What you all need to think about is the “FUTURE”. Ask any investment bank if they would be buying SoCal RE now – following a 20-30-40% decline? They all say no. Why??? Because they have models of what is likely to happen going forward!!!! I know this for a fact.

    My wealthy collegues say I will buy out of Irvine and SoCal and take the rest and invest. You can litterally afford to live in a big house in Vegas, send your kids to private schools and take a plane to your apartment on the water in Laguna on a monthyl or twice weekly basis and still break even.

    Please all of you…look forward in your analysis. Don’t give me facts about today unless you can also make a case for why these facts will be materially different in decades going forward. Most of these facts that are most important to buying power like rates and downpayments and salaries – WILL ALL go against us in SoCal for many, many, many years.


    1. The Supreme Taco

      If you want to know the future, then study the Bank of International Settlements, the World Bank, the International Monetary Fund, and their collective well-dccumented plan for the entire planet: UN Agenda 21.

      Then be preparted to keep your mouth shut as you will be a target for a lot of belligerence and mockery once you realize what’s going on.

  8. BD

    More crickets??? IR do you think this is deserving of some discussion of future values for Irvine and SoCal? Or, other high-priced markets?

    The minute people have to pay cash for RE and not use other people’s money and put real money down things seem to change.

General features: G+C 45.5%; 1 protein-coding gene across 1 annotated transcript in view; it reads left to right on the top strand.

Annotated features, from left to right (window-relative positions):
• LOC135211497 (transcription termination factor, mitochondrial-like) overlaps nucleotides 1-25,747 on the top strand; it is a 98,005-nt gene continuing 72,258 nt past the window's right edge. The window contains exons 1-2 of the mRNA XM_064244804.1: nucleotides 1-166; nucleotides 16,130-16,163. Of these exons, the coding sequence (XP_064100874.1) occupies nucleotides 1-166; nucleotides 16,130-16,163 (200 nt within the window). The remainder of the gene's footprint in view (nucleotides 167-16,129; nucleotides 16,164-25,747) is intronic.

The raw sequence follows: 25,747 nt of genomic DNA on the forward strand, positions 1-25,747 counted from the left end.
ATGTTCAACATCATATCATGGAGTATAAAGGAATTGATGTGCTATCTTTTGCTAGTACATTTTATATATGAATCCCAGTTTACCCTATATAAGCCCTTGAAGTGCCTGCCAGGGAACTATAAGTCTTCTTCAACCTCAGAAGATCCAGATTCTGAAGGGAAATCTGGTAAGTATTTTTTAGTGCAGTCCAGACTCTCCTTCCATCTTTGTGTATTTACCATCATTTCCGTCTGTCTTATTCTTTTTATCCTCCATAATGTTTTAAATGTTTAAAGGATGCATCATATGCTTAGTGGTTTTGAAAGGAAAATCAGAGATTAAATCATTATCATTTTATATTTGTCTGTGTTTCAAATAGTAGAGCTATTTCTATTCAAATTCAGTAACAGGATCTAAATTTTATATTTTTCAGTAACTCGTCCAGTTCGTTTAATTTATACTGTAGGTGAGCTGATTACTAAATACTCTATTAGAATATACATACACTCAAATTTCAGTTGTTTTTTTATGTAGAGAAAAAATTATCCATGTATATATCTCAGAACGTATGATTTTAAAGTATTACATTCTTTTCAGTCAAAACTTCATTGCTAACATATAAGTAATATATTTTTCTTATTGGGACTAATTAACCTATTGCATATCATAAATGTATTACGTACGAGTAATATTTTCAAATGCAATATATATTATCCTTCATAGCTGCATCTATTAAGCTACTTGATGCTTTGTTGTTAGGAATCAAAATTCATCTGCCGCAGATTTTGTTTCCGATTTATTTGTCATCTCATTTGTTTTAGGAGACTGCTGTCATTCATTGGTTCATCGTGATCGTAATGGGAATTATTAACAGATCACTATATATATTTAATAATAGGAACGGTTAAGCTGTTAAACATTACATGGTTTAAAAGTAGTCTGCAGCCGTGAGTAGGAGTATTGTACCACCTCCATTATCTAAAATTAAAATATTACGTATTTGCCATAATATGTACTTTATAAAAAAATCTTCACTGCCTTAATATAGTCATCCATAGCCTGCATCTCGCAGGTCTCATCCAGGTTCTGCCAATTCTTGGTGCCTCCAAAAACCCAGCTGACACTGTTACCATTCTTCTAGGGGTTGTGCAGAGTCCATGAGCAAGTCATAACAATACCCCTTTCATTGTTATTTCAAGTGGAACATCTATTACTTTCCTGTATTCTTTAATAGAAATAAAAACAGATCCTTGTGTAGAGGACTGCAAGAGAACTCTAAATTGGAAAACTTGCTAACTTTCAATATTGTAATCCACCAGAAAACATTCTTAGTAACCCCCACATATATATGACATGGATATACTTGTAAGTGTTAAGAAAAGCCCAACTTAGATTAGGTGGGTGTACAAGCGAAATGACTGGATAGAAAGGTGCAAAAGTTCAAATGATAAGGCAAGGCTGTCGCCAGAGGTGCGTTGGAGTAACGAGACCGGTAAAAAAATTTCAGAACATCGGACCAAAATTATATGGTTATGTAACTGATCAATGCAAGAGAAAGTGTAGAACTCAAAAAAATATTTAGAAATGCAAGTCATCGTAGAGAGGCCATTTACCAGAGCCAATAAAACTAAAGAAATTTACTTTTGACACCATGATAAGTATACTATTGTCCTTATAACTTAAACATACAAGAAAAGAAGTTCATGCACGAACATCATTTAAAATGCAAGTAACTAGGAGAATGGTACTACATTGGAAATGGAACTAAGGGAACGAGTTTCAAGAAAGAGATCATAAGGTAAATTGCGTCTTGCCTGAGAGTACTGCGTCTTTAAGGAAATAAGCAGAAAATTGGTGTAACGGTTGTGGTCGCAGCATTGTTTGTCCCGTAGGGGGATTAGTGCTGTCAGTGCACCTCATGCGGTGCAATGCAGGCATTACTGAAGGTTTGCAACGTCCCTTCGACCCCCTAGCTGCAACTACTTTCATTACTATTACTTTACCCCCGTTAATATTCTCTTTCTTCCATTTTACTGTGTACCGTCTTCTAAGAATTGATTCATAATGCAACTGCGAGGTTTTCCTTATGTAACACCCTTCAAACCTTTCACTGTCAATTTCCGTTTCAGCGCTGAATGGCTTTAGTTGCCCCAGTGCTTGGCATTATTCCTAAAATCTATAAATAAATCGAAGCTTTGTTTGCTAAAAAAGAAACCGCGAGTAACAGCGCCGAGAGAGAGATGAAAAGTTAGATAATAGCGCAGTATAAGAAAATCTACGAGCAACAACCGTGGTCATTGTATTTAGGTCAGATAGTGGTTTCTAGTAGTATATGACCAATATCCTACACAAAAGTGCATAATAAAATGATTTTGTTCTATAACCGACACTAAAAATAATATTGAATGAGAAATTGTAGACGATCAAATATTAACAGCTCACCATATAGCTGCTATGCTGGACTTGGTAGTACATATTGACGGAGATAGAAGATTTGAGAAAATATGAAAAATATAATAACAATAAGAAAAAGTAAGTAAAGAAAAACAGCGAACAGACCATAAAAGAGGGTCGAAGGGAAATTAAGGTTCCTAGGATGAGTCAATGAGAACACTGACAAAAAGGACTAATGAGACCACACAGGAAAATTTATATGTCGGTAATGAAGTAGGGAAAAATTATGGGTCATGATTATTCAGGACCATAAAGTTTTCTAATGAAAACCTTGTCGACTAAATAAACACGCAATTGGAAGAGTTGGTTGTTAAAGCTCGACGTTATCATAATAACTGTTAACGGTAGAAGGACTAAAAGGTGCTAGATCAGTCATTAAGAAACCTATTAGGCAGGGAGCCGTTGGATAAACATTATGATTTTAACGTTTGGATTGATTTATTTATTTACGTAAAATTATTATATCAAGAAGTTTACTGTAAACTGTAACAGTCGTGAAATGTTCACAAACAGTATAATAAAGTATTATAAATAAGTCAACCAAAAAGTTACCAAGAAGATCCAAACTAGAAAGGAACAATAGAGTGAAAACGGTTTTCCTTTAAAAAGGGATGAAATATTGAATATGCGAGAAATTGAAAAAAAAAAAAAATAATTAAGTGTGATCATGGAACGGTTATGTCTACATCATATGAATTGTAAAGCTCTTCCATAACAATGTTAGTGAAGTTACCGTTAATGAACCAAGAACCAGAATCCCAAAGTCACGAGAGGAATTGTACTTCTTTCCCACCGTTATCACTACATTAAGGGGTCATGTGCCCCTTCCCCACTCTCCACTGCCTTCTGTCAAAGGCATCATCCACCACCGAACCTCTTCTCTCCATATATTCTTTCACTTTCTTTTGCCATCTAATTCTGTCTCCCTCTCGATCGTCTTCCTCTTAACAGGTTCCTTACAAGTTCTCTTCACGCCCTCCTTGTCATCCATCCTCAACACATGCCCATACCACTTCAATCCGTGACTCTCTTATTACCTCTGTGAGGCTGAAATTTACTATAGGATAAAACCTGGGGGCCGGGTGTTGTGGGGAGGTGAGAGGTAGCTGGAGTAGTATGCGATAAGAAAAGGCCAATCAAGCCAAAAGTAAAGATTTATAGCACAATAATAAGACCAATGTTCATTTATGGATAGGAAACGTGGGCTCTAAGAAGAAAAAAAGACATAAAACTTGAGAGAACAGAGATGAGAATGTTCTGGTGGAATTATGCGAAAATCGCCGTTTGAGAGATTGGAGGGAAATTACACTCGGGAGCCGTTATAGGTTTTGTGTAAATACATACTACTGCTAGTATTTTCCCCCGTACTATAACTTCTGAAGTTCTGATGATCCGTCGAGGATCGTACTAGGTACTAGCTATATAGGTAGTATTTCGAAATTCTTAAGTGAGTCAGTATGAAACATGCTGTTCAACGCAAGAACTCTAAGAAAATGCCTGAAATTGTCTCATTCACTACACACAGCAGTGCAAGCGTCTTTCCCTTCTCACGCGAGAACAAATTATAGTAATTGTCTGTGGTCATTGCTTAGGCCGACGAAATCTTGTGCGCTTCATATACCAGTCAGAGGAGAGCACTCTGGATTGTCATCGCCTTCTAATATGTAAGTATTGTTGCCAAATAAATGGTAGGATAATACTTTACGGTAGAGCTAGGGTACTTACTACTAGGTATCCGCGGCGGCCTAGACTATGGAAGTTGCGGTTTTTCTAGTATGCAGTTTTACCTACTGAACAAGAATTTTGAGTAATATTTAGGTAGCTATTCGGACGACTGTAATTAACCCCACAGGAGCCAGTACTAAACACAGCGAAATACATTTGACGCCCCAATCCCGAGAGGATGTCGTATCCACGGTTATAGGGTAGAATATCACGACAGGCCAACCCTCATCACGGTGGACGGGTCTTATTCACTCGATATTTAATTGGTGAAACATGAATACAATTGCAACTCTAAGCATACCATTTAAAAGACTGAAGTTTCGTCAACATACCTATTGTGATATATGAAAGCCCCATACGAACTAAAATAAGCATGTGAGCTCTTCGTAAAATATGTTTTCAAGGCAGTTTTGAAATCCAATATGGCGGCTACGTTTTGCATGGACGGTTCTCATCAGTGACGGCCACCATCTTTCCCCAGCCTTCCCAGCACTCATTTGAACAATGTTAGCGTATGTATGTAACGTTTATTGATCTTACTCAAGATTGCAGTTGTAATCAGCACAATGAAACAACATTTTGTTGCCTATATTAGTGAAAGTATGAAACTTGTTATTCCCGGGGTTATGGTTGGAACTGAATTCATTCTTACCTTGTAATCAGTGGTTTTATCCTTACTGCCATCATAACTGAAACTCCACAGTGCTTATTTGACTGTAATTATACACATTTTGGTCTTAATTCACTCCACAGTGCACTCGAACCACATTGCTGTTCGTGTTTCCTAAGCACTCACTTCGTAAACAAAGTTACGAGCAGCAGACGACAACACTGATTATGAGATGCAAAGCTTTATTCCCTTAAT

I would like to see some basic “what if” scenarios in your cost of ownership analysis.

    For instance, do I believe that I or others in general, will make a lot more in a decade? Well, how much more?? What do I think 30 yr. fixed rates will be in that decade?? Well, how much more or less?? And, finally what do we think downpayments will be required as a percentage of purchase price??

    For instance, what if I make DOUBLE what I make now in 10 years and rates only rise back to their median over the last 75 years?? And, I only half to put down 2% or 20% money?? Then what happens to values if people buy our ‘move up’ property have to pay that??

    …just tired of hearing crickets I guess.


  9. BD

    Hello All –

    As I await IR’s comments on the future cost of RE and high-priced markets. I will only ask the rest of you to do some basic math. If you are now located in Irvine – you should probably ask your children for help.

    I really don’t have a horse in this race. I bought in Huntington Harbor before things got nuts. My rental rates will give me a positive cash flow from here to forever (unless the world collapses and that is my least concern). I bought in the 1990s…

    So also know that I came from a public school in the MidWest. We clearly don’t do math as well as you from Irvine and it’s great public schools but, we think.